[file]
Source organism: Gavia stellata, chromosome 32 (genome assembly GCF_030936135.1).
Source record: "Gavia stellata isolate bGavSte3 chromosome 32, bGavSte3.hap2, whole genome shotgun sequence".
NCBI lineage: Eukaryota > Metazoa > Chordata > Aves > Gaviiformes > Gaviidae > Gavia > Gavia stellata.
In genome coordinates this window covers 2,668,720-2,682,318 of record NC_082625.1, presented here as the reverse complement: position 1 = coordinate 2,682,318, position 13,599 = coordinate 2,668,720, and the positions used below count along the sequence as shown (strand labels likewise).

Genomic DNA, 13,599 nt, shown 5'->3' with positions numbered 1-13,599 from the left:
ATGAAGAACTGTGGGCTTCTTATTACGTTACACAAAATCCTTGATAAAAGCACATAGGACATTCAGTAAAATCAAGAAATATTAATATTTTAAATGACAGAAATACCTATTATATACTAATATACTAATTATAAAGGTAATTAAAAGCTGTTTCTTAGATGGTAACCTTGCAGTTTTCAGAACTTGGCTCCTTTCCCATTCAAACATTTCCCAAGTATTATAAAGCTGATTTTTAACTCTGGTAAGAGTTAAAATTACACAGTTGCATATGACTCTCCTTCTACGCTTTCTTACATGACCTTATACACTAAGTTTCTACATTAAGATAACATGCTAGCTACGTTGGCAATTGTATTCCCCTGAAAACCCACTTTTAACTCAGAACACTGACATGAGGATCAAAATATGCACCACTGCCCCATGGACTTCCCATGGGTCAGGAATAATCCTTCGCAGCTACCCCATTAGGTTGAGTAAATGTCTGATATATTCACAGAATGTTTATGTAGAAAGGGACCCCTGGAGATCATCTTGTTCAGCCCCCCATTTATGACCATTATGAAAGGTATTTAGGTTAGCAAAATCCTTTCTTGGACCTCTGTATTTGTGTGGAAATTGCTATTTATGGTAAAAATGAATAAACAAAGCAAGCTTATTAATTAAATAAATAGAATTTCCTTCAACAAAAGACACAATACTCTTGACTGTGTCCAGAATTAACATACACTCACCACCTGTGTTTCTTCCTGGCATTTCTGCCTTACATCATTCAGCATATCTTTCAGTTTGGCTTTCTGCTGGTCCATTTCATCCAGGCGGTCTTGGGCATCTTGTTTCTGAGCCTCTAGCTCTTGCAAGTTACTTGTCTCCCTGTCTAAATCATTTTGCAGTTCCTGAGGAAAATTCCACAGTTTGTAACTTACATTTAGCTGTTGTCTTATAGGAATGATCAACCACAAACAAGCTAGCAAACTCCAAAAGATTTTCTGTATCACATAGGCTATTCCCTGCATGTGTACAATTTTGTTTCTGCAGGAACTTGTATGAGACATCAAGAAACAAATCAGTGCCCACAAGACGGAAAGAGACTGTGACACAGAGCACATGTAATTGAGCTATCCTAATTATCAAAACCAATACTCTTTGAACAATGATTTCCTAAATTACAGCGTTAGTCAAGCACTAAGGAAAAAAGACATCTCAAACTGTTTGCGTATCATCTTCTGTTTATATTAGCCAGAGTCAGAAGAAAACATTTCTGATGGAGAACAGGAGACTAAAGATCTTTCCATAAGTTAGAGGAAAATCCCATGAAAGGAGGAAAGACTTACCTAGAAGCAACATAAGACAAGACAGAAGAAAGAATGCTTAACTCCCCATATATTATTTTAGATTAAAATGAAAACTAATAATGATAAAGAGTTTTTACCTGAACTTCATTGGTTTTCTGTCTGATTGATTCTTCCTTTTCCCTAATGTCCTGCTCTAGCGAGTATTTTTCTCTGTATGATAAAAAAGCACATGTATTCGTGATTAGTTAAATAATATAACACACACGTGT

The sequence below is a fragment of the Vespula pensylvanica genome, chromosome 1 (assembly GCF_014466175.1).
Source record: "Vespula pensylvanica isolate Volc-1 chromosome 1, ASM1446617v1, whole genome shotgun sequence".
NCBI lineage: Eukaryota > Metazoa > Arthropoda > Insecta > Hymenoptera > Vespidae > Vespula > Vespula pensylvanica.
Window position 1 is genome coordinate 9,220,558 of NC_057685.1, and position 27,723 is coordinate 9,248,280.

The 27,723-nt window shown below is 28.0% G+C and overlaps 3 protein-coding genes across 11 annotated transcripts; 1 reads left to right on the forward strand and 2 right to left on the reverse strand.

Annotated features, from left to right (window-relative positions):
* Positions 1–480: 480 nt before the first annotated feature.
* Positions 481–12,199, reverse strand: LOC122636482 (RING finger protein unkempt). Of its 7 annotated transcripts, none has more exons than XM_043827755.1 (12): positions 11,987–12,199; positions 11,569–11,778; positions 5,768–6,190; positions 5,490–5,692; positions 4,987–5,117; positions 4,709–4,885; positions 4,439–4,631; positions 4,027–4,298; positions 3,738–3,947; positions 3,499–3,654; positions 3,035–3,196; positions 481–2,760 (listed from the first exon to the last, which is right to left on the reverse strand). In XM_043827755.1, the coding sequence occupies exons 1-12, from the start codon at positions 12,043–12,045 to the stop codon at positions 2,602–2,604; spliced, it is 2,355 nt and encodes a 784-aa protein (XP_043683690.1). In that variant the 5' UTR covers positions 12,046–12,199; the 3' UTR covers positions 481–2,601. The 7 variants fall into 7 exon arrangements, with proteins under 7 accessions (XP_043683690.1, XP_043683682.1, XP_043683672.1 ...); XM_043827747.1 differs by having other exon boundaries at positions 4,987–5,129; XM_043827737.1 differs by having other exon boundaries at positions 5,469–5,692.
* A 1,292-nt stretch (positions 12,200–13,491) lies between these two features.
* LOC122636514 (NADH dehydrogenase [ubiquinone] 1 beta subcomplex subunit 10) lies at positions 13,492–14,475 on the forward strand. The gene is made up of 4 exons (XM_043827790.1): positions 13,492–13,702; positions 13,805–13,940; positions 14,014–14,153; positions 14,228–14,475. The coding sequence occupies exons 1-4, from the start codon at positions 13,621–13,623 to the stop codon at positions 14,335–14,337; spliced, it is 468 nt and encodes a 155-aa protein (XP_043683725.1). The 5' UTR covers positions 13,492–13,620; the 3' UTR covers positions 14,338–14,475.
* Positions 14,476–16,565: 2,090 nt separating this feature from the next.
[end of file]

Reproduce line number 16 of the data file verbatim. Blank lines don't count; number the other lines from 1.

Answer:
* LOC122636514 (NADH dehydrogenase [ubiquinone] 1 beta subcomplex subunit 10) lies at positions 13,492–14,475 on the forward strand. The gene is made up of 4 exons (XM_043827790.1): positions 13,492–13,702; positions 13,805–13,940; positions 14,014–14,153; positions 14,228–14,475. The coding sequence occupies exons 1-4, from the start codon at positions 13,621–13,623 to the stop codon at positions 14,335–14,337; spliced, it is 468 nt and encodes a 155-aa protein (XP_043683725.1). The 5' UTR covers positions 13,492–13,620; the 3' UTR covers positions 14,338–14,475.